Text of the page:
The potential impacts of this are substantial. What one does forms a part of a person’s identity that is so basic as to be the second question that follows in an introduction after the name. It impacts how we think of people—whether or not it should is beside the point. The feeling that people might be “doing the wrong thing” with their life eats at them the moment they begin to think about it. And sometimes the answer isn’t clear; sometimes the Lord brings together two people of substantially discrepant talents, and to declare that a more gifted person must spend his or her life not fulfilling potential is a waste of the Lord’s gift whether the person is male or female. And thus begins my questioning—is that really what submission entails?

It’s hard to believe that would be the case. It’s conceptually difficult for men and women to be equals if one is ordained to be the weaker of the two. And here, in their failure to account for this pervasive perception, arguments about the complementary functions of each lose their steam. One might argue that as many great teams are made up of a “brain” and a “brawn,” one is given the world of the public space (pastoring, leading business, military service, great scientific research, most classical heroes, etc) and the other the domestic space—but further reflection quickly reveals these to be unequal as well. One is clearly imbued with much more potential than the other, and this makes it difficult to reconcile with the idea of equality of purpose.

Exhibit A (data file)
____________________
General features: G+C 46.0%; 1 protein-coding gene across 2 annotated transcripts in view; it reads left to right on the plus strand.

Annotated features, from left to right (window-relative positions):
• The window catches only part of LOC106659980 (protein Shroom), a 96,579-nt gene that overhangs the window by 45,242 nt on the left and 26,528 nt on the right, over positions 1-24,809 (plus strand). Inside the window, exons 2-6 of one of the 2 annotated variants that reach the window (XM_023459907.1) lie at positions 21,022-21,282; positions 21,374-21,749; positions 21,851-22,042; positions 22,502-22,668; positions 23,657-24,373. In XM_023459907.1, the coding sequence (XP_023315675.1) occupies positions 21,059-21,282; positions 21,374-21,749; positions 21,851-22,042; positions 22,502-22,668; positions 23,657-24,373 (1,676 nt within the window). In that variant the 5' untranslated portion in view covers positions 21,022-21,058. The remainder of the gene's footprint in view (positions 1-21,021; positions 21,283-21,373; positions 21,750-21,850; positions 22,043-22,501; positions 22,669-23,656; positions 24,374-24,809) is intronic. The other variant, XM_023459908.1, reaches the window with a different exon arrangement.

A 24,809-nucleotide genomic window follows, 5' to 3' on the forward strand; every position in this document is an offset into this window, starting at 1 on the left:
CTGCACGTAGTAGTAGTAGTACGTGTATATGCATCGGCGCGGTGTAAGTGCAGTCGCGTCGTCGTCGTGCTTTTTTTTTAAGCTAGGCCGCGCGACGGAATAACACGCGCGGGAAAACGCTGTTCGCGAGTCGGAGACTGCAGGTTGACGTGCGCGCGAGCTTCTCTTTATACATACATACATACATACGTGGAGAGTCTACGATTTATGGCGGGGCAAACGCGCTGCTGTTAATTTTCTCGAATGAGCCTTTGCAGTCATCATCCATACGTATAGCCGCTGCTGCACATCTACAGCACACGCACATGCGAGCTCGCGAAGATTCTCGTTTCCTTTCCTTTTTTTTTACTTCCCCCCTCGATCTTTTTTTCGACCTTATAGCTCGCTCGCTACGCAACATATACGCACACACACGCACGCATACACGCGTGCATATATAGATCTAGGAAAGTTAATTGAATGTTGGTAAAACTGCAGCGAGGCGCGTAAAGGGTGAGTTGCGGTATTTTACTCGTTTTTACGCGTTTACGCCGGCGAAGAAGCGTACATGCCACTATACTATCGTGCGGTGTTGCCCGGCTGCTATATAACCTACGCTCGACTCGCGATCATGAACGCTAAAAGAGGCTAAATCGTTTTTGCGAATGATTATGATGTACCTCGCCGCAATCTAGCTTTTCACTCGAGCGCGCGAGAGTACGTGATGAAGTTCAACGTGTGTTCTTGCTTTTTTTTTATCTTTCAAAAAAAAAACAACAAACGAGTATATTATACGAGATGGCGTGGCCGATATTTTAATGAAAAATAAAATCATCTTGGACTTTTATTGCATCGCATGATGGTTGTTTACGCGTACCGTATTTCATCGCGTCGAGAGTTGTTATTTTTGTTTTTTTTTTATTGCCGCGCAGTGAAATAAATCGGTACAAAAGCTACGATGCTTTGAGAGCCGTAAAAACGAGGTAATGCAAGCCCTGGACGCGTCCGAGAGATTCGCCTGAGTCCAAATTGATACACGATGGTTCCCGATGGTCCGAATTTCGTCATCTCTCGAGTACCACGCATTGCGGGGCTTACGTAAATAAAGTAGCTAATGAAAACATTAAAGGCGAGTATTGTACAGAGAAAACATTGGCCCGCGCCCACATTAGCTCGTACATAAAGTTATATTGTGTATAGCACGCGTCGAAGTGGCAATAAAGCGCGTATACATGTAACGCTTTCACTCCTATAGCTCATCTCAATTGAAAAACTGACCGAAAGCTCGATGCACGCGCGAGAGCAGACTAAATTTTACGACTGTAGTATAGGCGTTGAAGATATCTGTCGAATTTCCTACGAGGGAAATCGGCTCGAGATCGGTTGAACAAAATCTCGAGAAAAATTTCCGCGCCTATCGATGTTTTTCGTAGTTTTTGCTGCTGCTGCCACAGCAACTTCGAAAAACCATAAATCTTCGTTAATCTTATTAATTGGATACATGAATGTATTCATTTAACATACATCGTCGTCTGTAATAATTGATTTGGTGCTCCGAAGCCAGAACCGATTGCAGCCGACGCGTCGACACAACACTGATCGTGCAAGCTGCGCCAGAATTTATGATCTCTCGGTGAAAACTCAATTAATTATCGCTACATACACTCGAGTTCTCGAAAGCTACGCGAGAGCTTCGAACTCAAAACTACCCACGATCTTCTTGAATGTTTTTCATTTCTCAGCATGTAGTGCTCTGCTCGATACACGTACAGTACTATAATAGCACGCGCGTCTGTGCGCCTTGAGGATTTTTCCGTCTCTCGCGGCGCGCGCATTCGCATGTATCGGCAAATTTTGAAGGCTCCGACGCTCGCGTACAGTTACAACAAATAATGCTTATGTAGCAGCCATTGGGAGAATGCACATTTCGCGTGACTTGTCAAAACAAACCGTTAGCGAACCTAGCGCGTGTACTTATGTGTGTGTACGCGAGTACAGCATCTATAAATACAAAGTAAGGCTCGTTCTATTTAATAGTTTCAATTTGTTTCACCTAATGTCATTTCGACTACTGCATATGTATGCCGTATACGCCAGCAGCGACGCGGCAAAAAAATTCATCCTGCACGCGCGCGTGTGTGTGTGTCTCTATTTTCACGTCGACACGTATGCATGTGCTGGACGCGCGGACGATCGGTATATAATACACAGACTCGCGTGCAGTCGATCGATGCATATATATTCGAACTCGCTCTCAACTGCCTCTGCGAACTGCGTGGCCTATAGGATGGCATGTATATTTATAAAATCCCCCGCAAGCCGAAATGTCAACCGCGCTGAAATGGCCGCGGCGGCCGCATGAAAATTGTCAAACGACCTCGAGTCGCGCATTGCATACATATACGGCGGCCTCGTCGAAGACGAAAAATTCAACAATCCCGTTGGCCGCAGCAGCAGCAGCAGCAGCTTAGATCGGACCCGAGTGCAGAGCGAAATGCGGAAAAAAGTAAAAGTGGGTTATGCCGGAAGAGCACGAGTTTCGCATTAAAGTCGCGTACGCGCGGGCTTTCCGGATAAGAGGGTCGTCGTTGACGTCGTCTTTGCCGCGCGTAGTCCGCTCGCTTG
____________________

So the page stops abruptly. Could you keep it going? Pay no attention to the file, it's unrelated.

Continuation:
I’ve had several intriguing conversations about this over the two weeks since my last update, and they’ve all boiled down essentially to the same thing: there is a difference between submitting and being submissive. Submitting is the act of deference of the wife to her husband the Lord has ordained in marriage—while she as his equal has not only the right but the duty to contribute to their mutual decision-making, she in times of disagreement must defer to her husband’s leadership. Being submissive, on the other hand, is quite different. This is the concept that puts a bad taste in people’s mouths, a mutation of the Biblical idea of submission that arises from weakness, cowardice, and a lack of will. Nowhere does the text say, “women, submit to men”—no, it says, “wives, submit to your own husbands, as to the Lord.” Women are not prohibited from holding positions of influence, to which many brilliant examples can attest. It was more that culture has not allowed it, and thus the main reason the true role of women is often misunderstood is brought to light.

The Lord designed the world, including men and women, to function a certain way, functioning that was warped in the fall and remains so today. Ironically, movements such as militant feminism have often done more harm than good toward rectifying this. Women who choose to be mothers face their own challenges, as I will discuss (to the best extent that I can) next time. But though culture would soon say otherwise, there is nothing morally wrong with a woman fulfilling her potential—so long as she does so in accordance with God’s will.